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International Relations worried about British spying claims

The International Relations Department says the issue must be investigated by the UK government.

International Relations and Cooperation Minister Maite Nkoana-Mashabane. Picture: GCIS.

JOHANNESBURG - The Department of International Relations has voiced concern over claims that the UK government has spied on South African diplomats.

It has been claimed British Intelligence agents spied on government officials attending a G20 summit in 2009.

The department's Clayson Monyela said reports that Britain repeatedly hacked into foreign diplomats' phones and e-mails are of great concern.

The UK newspaper _The Guardian _reported Britain had used "ground-breaking intelligence capabilities" to monitor communications between officials at meetings in London.

Monyela said the issue must be investigated.

"We've got good and strong relations with the United Kingdom and we call on their government to investigate this matter. They should take strong and visible action against the perpetrator."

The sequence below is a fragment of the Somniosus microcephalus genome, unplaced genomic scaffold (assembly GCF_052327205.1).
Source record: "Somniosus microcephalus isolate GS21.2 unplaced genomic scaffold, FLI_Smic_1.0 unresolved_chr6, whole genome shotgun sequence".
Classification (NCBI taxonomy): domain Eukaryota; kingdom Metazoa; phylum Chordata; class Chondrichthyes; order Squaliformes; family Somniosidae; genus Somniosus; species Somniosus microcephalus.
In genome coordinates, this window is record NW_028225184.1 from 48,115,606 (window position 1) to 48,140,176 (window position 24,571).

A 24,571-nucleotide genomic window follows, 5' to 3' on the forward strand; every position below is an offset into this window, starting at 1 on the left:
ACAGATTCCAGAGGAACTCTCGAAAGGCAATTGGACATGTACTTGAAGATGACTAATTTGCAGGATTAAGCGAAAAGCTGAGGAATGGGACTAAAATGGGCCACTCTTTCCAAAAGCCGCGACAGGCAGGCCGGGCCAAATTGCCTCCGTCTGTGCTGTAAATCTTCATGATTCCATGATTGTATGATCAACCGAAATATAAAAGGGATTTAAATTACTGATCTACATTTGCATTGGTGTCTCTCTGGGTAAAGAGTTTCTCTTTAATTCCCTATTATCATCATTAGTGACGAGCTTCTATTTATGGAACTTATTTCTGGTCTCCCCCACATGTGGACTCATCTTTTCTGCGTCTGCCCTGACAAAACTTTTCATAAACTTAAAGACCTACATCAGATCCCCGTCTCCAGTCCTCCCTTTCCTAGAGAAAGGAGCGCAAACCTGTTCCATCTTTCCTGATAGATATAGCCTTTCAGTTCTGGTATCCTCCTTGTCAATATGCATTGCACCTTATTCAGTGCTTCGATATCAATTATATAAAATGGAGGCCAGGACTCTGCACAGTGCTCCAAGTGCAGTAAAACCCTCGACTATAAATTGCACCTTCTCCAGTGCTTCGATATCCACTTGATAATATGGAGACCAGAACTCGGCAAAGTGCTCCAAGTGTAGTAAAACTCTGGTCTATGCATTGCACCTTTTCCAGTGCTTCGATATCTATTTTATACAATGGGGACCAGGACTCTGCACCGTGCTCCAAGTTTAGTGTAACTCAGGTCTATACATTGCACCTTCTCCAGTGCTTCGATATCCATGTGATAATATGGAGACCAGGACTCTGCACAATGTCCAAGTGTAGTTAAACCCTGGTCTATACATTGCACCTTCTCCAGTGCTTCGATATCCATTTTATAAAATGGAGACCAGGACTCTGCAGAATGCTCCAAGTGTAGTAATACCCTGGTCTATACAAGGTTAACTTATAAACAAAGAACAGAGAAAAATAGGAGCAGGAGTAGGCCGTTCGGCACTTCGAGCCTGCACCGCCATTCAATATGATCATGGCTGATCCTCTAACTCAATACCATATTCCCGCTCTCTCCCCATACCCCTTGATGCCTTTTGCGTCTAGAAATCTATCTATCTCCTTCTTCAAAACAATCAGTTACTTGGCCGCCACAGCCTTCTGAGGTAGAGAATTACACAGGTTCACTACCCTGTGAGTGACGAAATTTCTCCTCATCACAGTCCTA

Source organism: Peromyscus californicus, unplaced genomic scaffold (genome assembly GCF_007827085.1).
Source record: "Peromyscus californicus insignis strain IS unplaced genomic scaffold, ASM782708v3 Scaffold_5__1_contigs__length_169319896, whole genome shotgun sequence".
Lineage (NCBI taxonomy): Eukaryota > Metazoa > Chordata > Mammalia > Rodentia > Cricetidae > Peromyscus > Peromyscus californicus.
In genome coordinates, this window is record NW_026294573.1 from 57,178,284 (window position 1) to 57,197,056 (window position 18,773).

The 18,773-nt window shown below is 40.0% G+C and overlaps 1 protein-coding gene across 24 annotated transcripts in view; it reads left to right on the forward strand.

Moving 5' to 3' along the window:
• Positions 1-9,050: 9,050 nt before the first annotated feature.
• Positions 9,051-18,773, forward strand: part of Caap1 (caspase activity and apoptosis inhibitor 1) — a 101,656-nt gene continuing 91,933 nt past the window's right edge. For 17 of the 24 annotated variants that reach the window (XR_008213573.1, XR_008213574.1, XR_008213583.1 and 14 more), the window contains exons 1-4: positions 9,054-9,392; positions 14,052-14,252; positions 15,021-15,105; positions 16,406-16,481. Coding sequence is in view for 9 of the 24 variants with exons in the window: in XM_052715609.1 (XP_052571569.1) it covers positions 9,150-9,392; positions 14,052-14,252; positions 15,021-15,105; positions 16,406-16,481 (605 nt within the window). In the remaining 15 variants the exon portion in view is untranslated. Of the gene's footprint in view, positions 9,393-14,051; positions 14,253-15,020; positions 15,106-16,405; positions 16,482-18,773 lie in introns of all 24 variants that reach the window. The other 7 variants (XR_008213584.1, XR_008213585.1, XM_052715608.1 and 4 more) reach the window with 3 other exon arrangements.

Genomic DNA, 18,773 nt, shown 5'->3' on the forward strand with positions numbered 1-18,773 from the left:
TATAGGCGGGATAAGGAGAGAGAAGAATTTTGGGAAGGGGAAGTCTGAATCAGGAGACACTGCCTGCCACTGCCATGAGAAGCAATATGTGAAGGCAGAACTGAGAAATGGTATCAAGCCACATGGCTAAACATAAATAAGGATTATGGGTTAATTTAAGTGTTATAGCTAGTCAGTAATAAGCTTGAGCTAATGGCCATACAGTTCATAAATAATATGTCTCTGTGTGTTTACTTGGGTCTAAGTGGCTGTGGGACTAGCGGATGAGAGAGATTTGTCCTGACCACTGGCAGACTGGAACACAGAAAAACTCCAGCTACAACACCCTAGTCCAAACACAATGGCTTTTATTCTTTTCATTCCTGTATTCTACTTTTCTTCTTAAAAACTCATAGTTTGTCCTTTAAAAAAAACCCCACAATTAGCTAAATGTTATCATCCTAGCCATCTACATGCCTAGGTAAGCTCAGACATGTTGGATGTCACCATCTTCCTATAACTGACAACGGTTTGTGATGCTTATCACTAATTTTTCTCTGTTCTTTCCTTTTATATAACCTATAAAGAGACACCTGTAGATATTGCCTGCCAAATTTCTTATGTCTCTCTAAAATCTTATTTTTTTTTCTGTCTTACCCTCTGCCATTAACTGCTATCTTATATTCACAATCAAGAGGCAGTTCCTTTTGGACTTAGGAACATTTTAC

The disclosure raises new questions about the boundaries of surveillance by British and American security agencies.

SPYING IS 'COMMON'

The Institute for Security Studies (ISS) said if the spying did happen it's a more common occurrence than governments are willing to let on.

The evidence of the bugging is contained in documents classified as top secret, which were uncovered by whistle blower Edward Snowden, who worked for America's National Security Agency (NSA), and seen by The Guardian.

The documents suggest the operation was sanctioned at senior level in the government of former prime minister Gordon Brown.

The ISS's Martin Ewi said spying was a somewhat common practice for governments but usually only for security.

"It's something that in the intelligence community everyone knows [about] and it comes at a time when [US President Barack] Obama is struggling to explain to the world about these kinds of activities."

He said, however, that in this case, it appears as though British intelligence was looking for more than just potential security threats.